Observations 12-29-20

  • The snow made everything brighter. There’s more light in the windows.

Observations 12-28-20

  • Our personalities show in the way we pet animals.

Observations 12-27-20

  • The difference between cuts with kerf (such as those made by a table saw through wood) and cuts without kerf (such as those made by scissors through paper).

Observations 12-26-20

  • The little ramp in the artificial pond, for turtles and ducks and any other water-stranded local citizens.
  • Pixar Soul. Beautiful animation with an even more beautiful story.

Observations 12-25-20

  • Delicious tostones and arroz con gandules made by Kiki, Kristin, and Casey.
  • Live Nation’s new $500 million investment from the government of Saudi Arabia. Upsetting… on at least two levels.

Observations 12-24-20

  • Decorating Christmas cookies with Casey’s family. Baby Yoda ones, lizard ones, oops-I’ll-just-douse-it-in-sprinkles ones.

Observations 12-23-20

  • The tiniest tumbleweed blowing across the highway.

Observations 12-22-20

  • Sammy’s twenty-first birthday. 🥳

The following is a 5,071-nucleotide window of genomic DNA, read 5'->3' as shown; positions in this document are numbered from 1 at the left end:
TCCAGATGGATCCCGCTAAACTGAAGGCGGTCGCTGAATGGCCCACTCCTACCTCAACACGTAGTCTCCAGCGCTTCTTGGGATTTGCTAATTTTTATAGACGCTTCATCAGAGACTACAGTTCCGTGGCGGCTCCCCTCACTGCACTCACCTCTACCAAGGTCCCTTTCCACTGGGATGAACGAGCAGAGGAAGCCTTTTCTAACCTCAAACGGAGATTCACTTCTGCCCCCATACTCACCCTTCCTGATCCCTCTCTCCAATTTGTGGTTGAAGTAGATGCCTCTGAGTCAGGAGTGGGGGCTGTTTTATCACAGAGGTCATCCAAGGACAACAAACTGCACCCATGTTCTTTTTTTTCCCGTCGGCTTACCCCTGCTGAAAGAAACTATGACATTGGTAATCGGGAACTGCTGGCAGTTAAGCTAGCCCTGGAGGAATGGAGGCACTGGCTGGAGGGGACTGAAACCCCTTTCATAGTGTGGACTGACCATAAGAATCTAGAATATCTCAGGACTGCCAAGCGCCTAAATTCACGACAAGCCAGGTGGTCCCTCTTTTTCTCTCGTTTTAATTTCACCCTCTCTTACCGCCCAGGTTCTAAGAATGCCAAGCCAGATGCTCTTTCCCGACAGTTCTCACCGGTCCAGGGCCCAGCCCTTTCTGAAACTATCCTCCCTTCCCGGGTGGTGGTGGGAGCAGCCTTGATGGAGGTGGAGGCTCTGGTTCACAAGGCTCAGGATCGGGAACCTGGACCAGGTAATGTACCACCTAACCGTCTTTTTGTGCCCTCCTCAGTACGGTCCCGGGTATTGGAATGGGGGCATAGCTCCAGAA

• Another episode in Chicago North Side bigotry: Talking to a local house paint seller about music in Chicago, and him replying, jovially, “Let’s keep the rappers on the South Side [of Chicago], right?”
    • I said, “That’s a super racist thing to say,” and he went the peace-preserving and cowardly “I was totally joking” route.
    • Which, on one hand, makes his racism seem shallow — as if it’s only about trying to build camaraderie with other white guys like Jason, who was there, and me. But I know it’s not shallow. Or that we can’t allow ourselves to see it as shallow — because he can actually hurt people.
    • And how any shallowness is belied, anyway, by the full-blown, paternalistic insidiousness of it: “let’s keep [them away].”
    • I was unsurprised but angry and disappointed, especially because he had asked about upcoming Chicago artists earlier in the week, I had told him about Sen Morimoto, and he had actually gone home and listened. So I thought, Here’s an open-minded paint seller. It turned out his mind only seemed open, to me, because I’m white.